Problem of the week

TensorFlow Tutorial

Python Tutorial

Numpy Tutorial




Saturday, March 28, 2020
Hosted by Department of Mathematics & Statistics at Eastern Michigan University

Time and location: 8:30 am - 4:00 pm in room 201, Pray Harrold building

Conference Theme
The conference theme for this year is Theoretical and Practical Aspects of Machine Learning.

Conference Goal: To bring together faculty and students, to offer the opportunity of showing their work to others, and to invite them to discussions and prospective future cooperation. The conference is an excellent platform to share your work in AI with the professional community, as well as getting informed with the latest AI research topics and technologies.

Conference Fee
There is no conference fee this year. The Department of Mathematics&Statistics covers all the costs involving the room and breakfast.

If drive to the conference you may park either at the meter or in the paid green areas on the parking map.

Registration In order to registrate for the conference, the interested paticipants shold cut and paste the following link into an URL:
and then fill in the registration form. The registration deadline is March 10.

List of participants
A list with the conference participants and their affiliations, as of February 20, 2020 can be found here.

Conference Chair: Ovidiu Calin, Department of Mathematics&Statistics, Eastern Michigan University. If you have any questions please contact the conference chair at

Conference Program:

8:30 - 9:00
Registration and Breakfast, location: entrance hall of Pray Harrold


9:00 - 9:30
Arpan Kusari,
Ford Motor Company: Predicting optimal value functions by interpolating reward functions in scalarized multi-objective reinforcement learning
Abstract: A common approach for defining a reward function for Multi-objective Reinforcement Learning (MORL) problems is the weighted sum of the multiple objectives. The weights are then treated as design parameters dependent on the expertise (and preference) of the person performing the learning, with the typical result that a new solution is required for any change in these settings. This presentation investigates the relationship between the reward function and the optimal value function for MORL; specifically addressing the question of how to approximate the optimal value function well beyond the set of weights for which the optimization problem was actually solved, thereby avoiding the need to recompute for any particular choice. We prove that the value function transforms smoothly given a transformation of weights of the reward function (and thus a smooth interpolation in the policy space). A Gaussian process is used to obtain a smooth interpolation over the reward function weights of the optimal value function for three well-known examples: GridWorld, Objectworld and Pendulum. The results show that the interpolation can provide very robust values for sample states and action space in discrete and continuous domain problems. Significant advantages arise from utilizing this interpolation technique in the domain of autonomous vehicles: easy, instant adaptation of user preferences while driving and true randomization of obstacle vehicle behavior preferences during training.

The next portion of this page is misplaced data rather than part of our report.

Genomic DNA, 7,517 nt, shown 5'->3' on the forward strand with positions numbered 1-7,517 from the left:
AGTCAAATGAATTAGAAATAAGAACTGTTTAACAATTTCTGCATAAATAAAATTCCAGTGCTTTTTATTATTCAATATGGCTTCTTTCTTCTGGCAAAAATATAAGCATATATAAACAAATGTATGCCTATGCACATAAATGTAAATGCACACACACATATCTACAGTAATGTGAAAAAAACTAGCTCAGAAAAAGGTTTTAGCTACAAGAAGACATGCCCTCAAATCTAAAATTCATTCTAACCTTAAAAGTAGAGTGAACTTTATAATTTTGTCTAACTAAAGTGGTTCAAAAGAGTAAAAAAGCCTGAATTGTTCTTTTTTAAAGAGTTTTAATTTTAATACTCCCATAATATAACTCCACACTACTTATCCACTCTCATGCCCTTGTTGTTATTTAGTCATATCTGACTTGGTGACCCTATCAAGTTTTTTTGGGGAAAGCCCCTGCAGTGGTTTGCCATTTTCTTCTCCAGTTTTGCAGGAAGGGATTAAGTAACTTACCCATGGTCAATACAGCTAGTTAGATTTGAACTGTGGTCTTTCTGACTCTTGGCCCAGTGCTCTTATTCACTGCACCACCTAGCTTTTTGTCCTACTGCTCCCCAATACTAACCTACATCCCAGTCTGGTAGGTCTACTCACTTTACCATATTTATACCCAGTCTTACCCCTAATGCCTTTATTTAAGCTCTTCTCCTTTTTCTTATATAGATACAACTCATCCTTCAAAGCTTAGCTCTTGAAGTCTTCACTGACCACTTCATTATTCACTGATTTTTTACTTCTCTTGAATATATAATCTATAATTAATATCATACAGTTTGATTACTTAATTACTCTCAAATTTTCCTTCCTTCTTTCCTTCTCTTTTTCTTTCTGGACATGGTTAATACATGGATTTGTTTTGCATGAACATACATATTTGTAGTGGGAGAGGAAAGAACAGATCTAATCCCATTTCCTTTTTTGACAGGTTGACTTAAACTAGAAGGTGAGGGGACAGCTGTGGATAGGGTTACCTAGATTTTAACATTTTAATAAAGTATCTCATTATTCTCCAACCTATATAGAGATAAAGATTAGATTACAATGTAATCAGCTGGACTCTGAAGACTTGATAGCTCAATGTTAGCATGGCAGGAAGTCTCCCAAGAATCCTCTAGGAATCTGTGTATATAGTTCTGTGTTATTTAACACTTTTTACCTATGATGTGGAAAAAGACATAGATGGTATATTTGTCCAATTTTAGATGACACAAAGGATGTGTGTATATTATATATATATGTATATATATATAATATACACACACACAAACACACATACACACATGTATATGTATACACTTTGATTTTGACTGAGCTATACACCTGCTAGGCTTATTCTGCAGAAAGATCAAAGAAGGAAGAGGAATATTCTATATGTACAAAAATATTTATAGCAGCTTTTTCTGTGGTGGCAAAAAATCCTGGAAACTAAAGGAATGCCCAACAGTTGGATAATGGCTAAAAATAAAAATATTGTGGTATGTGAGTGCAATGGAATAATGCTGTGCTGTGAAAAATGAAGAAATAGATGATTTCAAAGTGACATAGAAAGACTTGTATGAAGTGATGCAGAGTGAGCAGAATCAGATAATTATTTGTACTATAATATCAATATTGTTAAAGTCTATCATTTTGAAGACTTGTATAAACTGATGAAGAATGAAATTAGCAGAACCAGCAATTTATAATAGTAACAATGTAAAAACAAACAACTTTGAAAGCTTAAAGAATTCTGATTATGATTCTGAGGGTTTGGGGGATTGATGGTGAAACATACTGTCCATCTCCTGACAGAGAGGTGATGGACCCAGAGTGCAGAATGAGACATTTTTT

9:30 - 10:00

Brian Lester, Interactions: How can I trust my model? Confidence in the Confidence of Neural Networks
Abstract: In most settings, one trains a model and then evaluates it on some held out test set; however, there are some domains where one would rather have no answer than an uncertain one. For example, if you have a human in the loop you might want to send an example to the human to double check it rather than just using the label produced by the model. Confidence models allows one to make decisions about how much trust to put into a model's predictions. This talk outlines the idea of confidence modeling, techniques used to evaluate models that allow for the rejection of examples based on confidences, the difficulties of getting well calibrated posteriors from Deep Learning models, and a summary of current work using calibration techniques and auxiliary models to produce high-fidelity confidence scores in the Natural Language Understanding module of a real world Dialogue System.

10:00 - 10:30

Sorin Alexe, : QML Alpha, LLC: Evolutionary Machine Learning for Financial Markets
Abstract:   Machine Learning (ML) and Artificial Intelligence (AI) become increasingly important to many areas of Science and Technology. The increased interest for the use of ML to develop financial quantitative strategies raises new challenges, as data are time series, dynamic, stochastic and noisy. The proposed approach is to generate a large number of signals and to apply consensus methods to obtain models with increased performance. This requires advanced model generation techniques and high level of automation. We present a generative algorithm that operates over an algebra of portfolios and applies mathematical and ML operations to generate expressions. Grammar-like derivations are used to generate hypotheses that are backtested, filtered and analyzed.